“Classifying the northern goshawk as an endangered species would further protect it by limiting or delaying certain activities within northern goshawk breeding habitat during courtship and nesting seasons.” — PA Game Commission Press Release, 24 July 2021

I look forward to a brighter future for the northern goshawk.

Approval of the peregrine’s and goshawk’s status will be brought to a final vote at the PA Game Commissioners’ September 2021 meeting.

For more information read this Trib-Live article by Mary Ann Thomas and the PA Game Commission 24 July 2021 press release.

(photos by Chad+Chris Saladin, Steve Gosser, Peter Bell, Martha de Jong-Lantink and Wikimedia Commons; click on the linked captions to see the originals)

Who Is The King of Birds?

Bald eagle, female at Hays, 24 July 2021 (photo by Theo Lodge)

2 August 2021

Many would say the bald eagle is the king of birds but when it comes to attitude, actions and name the small songbird attacking this eagle is both King and Tyrant.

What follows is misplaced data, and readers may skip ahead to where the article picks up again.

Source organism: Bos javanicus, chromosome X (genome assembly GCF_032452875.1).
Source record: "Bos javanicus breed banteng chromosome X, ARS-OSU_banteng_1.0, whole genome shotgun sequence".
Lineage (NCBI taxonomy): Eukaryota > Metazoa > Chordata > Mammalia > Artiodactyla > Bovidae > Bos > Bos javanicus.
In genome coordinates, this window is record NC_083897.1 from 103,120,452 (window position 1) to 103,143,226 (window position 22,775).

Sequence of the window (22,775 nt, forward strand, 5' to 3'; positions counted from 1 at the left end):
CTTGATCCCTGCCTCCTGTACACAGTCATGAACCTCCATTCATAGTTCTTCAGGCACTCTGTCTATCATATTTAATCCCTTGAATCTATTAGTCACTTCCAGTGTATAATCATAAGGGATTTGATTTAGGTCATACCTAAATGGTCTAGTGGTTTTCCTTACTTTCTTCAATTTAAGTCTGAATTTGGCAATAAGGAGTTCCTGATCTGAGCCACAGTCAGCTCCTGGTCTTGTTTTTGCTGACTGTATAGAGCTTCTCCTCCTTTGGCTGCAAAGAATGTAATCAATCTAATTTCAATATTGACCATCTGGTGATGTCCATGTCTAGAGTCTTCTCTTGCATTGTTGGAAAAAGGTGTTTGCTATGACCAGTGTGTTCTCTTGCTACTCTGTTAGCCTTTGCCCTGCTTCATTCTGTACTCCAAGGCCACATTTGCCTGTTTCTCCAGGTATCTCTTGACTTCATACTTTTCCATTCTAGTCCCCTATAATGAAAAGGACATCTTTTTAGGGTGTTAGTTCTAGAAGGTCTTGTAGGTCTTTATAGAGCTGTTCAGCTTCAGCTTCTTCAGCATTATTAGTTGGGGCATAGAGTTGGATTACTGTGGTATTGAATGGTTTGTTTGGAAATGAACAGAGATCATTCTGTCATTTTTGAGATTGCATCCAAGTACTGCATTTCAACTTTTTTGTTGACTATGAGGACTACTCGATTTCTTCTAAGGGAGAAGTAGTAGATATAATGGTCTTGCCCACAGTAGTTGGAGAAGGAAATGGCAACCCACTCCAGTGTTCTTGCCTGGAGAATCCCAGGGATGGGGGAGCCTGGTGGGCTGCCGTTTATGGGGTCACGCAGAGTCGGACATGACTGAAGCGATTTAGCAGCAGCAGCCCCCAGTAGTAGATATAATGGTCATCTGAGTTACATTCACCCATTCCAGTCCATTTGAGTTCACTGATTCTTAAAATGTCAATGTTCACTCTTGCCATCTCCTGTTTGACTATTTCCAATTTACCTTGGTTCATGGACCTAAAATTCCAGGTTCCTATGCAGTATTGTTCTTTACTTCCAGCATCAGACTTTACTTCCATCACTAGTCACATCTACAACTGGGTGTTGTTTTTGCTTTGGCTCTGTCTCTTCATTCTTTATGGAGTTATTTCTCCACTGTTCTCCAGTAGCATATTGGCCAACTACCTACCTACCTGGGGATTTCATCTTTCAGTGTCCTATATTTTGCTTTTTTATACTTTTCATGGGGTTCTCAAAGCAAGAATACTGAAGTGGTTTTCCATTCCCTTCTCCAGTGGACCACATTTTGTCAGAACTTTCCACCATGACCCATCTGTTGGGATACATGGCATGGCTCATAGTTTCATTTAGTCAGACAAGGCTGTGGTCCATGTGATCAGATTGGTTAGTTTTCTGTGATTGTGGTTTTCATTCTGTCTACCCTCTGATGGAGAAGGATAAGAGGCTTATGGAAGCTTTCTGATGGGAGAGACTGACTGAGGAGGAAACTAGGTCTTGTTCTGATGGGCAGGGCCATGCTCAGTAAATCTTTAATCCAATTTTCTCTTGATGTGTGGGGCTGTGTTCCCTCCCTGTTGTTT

Eastern kingbird attacks bald eagle, Hays, 24 July 2021 (photo by Theo Lodge)

Attitude: The eastern kingbird is often fierce and angry. This one is showing the orange-red crest he keeps hidden beneath his head feathers until he’s very, very mad.

Eastern kingbird (photo by Andy Reago and Chrissy McClarren from Wikimedia Commons)

Actions: Eastern kingbirds relentlessly defend their territories and will (obviously) ride the backs of hawks and eagles to peck their heads. 

Males and sometimes females are very aggressive in territorial disputes [with other kingbirds], often resorting to aerial fights in which they lock feet together, pull out each other’s feathers, and sometimes fall to the ground. Eastern Kingbirds also attack large nest predators like crows and Blue Jays. Such aggression has been shown to increase their breeding success.

from Eastern Kingbird account, All About Birds

In late July when Theo Lodge took the attack photo, the kingbird was ensuring a successful breeding season by defending his “kids.” The juveniles look like adults now except for yellow mouths.

Juvenile eastern kingbird, 23 July 2013 (photo from Wikimedia Commons)

And so the eastern kingbird earned the common name of king and a scientific name, Tyrannus tyrannus, that doubles up on tyrant.

Enjoy them now in Pittsburgh. They’ll be gone by early September.

(eagle photos by Theo Lodge, kingbird photos from Wikimedia Commons)